Early-season insect management for blueberries
This time of year is a good time to look for some early-season insect pests in blueberry fields.
With the emergence of green tissue on blueberry shoots, there are some springtime insect pests that growers should be thinking about. Although the spring weather has been cool, some pests can be active in this weather, so scouting fields now and preparing for the spring pests coming along in the next month will be time well spent.
Lecanium scale was seen at unusually high levels in a few fields in Ottawa County last year. These small insects have a hard shell covering (3 mm diameter) and are found on stems where they feed on plant sap. When populations are high, scale insects can reduce bush growth and their excretions can make fruit sticky and serve as a medium for sooty mold growth.
Pruning out infested canes is one cultural control that can be used to reduce scale populations, but since this insect is often on fruiting wood, this may not be a preferred strategy. Scale insects are typically attacked by a wide range of natural enemies, and these insects will often respond to an infestation by greatly reducing scale survival. If considering an insecticide application, selection of more biologically-based or selective insecticides will help allow the natural enemies to help reduce scale infestations. A delayed dormant application of oil at 1% by volume can be used to smother and suffocate the overwintering scales, and if there is still only a little green tissue, this approach can be used within the temperature safety range recommended for oil applications (Avoid application before hot or freezing weather or in advance of rain.).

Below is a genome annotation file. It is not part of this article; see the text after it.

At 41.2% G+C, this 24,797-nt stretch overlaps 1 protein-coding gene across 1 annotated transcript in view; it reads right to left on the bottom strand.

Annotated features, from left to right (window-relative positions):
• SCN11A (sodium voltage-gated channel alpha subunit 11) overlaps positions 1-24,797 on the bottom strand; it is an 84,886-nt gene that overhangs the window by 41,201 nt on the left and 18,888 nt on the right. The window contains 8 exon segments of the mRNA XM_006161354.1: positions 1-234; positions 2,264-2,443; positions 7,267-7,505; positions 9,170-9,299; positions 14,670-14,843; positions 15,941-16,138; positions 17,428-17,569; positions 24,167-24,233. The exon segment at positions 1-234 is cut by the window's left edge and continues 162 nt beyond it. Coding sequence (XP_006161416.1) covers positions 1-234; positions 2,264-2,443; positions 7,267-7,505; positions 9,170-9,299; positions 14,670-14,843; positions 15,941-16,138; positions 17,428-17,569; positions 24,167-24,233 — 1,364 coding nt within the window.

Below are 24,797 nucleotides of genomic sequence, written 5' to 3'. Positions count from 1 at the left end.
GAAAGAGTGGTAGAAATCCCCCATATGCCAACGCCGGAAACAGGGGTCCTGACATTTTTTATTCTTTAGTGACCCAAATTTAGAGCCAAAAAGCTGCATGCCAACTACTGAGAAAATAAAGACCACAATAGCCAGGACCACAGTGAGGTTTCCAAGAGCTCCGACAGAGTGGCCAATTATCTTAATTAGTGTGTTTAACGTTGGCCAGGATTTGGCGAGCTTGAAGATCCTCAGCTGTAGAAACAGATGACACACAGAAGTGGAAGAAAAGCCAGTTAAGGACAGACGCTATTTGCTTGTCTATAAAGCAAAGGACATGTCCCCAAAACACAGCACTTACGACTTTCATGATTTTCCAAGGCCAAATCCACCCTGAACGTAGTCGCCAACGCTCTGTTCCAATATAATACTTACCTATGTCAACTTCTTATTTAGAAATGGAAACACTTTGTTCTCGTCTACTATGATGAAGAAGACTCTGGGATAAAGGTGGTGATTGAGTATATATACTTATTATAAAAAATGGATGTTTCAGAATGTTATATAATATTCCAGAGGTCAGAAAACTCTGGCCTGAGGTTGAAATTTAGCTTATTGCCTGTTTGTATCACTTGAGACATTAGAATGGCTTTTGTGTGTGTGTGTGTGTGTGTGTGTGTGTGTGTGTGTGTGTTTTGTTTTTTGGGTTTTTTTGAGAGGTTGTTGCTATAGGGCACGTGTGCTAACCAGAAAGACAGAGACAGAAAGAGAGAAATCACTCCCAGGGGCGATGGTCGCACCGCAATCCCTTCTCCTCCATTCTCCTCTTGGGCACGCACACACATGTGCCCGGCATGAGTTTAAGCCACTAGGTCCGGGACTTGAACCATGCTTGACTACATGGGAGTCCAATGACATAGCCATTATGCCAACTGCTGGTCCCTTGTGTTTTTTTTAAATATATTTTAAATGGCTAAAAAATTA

The insect growth regulator Esteem 35WP is registered for use against Lecanium scale at 5 oz/acre, and this will disrupt the scale’s ability to molt to the next growth stage plus it will reduce the scale’s ability to lay eggs. This product is recommended to be applied with a spray oil to improve coverage and performance. View photos of scale insects on blueberry.
Cutworms are the caterpillars of noctuid moths that emerge in early spring and are active night-time feeders. These insects spend the daytime in the leaf litter rolled up in a spiral, and they move up the bush at night to feed on young buds and shoots.
Additionally, spanworms may be active in early spring and feeding on buds. These inchworms can sometimes be seen climbing along shoots, but they also have a great ability to be camouflaged and to keep very still to avoid detection.
Regular scouting of fields is essential to determine the presence of cutworm or spanworm damage. Focus on areas that may have had missing buds before or areas that are weedier since those tend to have higher cutworm populations. A working threshold of 1 percent fruit bud loss can be used to determine the need for chemical control. Cutworms are well controlled by most synthetic pyrethroids or by Sevin.